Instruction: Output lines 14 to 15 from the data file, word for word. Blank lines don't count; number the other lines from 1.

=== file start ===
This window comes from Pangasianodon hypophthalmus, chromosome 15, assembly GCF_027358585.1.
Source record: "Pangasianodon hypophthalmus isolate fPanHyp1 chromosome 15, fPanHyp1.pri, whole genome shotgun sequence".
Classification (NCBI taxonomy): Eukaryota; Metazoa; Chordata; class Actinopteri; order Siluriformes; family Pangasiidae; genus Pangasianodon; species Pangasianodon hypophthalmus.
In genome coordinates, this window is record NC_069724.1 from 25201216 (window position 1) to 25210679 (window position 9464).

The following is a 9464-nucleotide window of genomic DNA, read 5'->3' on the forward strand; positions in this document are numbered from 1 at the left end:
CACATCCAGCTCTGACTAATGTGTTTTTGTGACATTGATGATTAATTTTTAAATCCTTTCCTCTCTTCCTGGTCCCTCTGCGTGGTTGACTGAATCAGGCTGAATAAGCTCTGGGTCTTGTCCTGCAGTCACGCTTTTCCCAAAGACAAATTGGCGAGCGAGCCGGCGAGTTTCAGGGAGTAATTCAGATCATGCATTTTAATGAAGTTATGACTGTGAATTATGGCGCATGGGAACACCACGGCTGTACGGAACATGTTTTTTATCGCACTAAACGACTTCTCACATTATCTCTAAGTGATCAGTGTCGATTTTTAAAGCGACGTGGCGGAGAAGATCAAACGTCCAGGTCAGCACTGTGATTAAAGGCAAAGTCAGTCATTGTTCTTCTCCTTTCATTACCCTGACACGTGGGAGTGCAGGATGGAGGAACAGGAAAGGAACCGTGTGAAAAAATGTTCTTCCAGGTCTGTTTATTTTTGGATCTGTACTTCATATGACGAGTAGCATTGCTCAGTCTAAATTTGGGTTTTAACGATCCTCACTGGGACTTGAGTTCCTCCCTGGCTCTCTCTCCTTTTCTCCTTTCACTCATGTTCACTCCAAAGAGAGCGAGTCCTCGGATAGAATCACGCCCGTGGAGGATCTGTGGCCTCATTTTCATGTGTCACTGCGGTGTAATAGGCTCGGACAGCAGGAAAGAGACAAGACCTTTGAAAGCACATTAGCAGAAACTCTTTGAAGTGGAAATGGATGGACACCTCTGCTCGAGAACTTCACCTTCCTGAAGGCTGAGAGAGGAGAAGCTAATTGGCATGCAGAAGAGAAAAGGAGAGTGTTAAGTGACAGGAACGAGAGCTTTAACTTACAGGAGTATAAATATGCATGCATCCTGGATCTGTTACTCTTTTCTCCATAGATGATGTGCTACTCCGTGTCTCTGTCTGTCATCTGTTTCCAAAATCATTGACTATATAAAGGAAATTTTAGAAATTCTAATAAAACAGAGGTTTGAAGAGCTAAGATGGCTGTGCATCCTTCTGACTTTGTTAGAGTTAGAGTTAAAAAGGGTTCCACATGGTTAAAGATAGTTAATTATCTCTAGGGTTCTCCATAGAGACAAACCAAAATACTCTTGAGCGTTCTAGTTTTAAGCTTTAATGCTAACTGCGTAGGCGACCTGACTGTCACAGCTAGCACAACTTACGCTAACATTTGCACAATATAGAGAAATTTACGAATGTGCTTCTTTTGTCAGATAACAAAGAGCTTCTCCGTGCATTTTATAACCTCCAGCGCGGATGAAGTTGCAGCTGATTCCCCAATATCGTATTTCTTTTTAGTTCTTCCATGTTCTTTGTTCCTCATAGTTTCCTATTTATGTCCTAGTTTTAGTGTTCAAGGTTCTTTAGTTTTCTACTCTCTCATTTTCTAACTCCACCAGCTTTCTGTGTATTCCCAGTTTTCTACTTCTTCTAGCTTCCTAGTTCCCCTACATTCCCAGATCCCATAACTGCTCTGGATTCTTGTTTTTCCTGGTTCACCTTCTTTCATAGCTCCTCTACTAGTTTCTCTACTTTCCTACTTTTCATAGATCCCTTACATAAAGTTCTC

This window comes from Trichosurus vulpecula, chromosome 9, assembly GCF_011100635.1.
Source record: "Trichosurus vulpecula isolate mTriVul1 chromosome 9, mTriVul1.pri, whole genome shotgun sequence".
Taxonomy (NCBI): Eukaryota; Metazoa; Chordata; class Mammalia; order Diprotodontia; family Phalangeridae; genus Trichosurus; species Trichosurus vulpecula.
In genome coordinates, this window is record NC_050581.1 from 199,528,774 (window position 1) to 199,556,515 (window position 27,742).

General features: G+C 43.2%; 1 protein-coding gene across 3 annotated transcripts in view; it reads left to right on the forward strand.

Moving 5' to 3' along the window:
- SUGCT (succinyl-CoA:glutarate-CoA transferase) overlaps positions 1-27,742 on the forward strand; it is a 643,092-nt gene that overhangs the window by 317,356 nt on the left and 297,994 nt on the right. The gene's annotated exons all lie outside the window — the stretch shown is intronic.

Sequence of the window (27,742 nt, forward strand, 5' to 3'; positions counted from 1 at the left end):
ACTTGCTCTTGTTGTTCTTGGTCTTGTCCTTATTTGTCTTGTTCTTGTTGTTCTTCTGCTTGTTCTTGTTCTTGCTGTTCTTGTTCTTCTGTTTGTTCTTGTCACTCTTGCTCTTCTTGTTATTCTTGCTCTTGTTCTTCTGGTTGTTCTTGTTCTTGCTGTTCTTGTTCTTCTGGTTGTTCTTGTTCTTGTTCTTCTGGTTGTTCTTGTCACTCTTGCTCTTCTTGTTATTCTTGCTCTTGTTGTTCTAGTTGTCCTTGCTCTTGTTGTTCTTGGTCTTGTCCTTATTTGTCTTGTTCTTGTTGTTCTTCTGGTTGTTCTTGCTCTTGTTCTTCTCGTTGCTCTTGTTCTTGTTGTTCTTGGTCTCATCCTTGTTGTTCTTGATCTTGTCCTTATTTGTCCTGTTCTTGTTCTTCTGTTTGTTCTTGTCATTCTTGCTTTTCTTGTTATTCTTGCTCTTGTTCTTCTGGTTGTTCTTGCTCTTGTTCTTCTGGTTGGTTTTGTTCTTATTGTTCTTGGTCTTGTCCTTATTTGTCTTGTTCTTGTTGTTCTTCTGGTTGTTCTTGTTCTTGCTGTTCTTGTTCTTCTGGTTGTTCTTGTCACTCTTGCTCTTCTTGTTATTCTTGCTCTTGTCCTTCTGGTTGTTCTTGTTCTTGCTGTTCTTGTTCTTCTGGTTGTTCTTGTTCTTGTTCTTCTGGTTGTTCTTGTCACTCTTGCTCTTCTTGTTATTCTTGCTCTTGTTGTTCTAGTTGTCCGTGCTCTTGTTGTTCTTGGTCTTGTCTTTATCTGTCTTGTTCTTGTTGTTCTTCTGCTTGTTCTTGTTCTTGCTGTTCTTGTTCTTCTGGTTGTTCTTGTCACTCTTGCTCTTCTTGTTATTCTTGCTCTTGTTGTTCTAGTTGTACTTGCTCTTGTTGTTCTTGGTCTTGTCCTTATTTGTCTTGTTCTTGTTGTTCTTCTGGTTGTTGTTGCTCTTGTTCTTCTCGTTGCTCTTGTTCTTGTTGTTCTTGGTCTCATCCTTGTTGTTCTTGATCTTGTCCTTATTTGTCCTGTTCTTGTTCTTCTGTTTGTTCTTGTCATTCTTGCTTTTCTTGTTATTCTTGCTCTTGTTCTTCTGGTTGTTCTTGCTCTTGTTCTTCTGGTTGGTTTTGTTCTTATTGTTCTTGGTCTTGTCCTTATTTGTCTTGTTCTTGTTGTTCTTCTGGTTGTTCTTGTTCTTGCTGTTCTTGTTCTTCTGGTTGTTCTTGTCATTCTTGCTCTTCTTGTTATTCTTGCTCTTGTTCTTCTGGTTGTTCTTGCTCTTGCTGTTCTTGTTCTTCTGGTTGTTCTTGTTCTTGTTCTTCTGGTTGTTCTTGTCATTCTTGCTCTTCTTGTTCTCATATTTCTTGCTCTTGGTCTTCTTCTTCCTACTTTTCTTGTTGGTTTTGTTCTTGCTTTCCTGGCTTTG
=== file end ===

Sequence of the window (27,742 nt, forward strand, 5' to 3'; positions counted from 1 at the left end):
ACTTGCTCTTGTTGTTCTTGGTCTTGTCCTTATTTGTCTTGTTCTTGTTGTTCTTCTGCTTGTTCTTGTTCTTGCTGTTCTTGTTCTTCTGTTTGTTCTTGTCACTCTTGCTCTTCTTGTTATTCTTGCTCTTGTTCTTCTGGTTGTTCTTGTTCTTGCTGTTCTTGTTCTTCTGGTTGTTCTTGTTCTTGTTCTTCTGGTTGTTCTTGTCACTCTTGCTCTTCTTGTTATTCTTGCTCTTGTTGTTCTAGTTGTCCTTGCTCTTGTTGTTCTTGGTCTTGTCCTTATTTGTCTTGTTCTTGTTGTTCTTCTGGTTGTTCTTGCTCTTGTTCTTCTCGTTGCTCTTGTTCTTGTTGTTCTTGGTCTCATCCTTGTTGTTCTTGATCTTGTCCTTATTTGTCCTGTTCTTGTTCTTCTGTTTGTTCTTGTCATTCTTGCTTTTCTTGTTATTCTTGCTCTTGTTCTTCTGGTTGTTCTTGCTCTTGTTCTTCTGGTTGGTTTTGTTCTTATTGTTCTTGGTCTTGTCCTTATTTGTCTTGTTCTTGTTGTTCTTCTGGTTGTTCTTGTTCTTGCTGTTCTTGTTCTTCTGGTTGTTCTTGTCACTCTTGCTCTTCTTGTTATTCTTGCTCTTGTCCTTCTGGTTGTTCTTGTTCTTGCTGTTCTTGTTCTTCTGGTTGTTCTTGTTCTTGTTCTTCTGGTTGTTCTTGTCACTCTTGCTCTTCTTGTTATTCTTGCTCTTGTTGTTCTAGTTGTCCGTGCTCTTGTTGTTCTTGGTCTTGTCTTTATCTGTCTTGTTCTTGTTGTTCTTCTGCTTGTTCTTGTTCTTGCTGTTCTTGTTCTTCTGGTTGTTCTTGTCACTCTTGCTCTTCTTGTTATTCTTGCTCTTGTTGTTCTAGTTGTACTTGCTCTTGTTGTTCTTGGTCTTGTCCTTATTTGTCTTGTTCTTGTTGTTCTTCTGGTTGTTGTTGCTCTTGTTCTTCTCGTTGCTCTTGTTCTTGTTGTTCTTGGTCTCATCCTTGTTGTTCTTGATCTTGTCCTTATTTGTCCTGTTCTTGTTCTTCTGTTTGTTCTTGTCATTCTTGCTTTTCTTGTTATTCTTGCTCTTGTTCTTCTGGTTGTTCTTGCTCTTGTTCTTCTGGTTGGTTTTGTTCTTATTGTTCTTGGTCTTGTCCTTATTTGTCTTGTTCTTGTTGTTCTTCTGGTTGTTCTTGTTCTTGCTGTTCTTGTTCTTCTGGTTGTTCTTGTCATTCTTGCTCTTCTTGTTATTCTTGCTCTTGTTCTTCTGGTTGTTCTTGCTCTTGCTGTTCTTGTTCTTCTGGTTGTTCTTGTTCTTGTTCTTCTGGTTGTTCTTGTCATTCTTGCTCTTCTTGTTCTCATATTTCTTGCTCTTGGTCTTCTTCTTCCTACTTTTCTTGTTGGTTTTGTTCTTGCTTTCCTGGCTTTG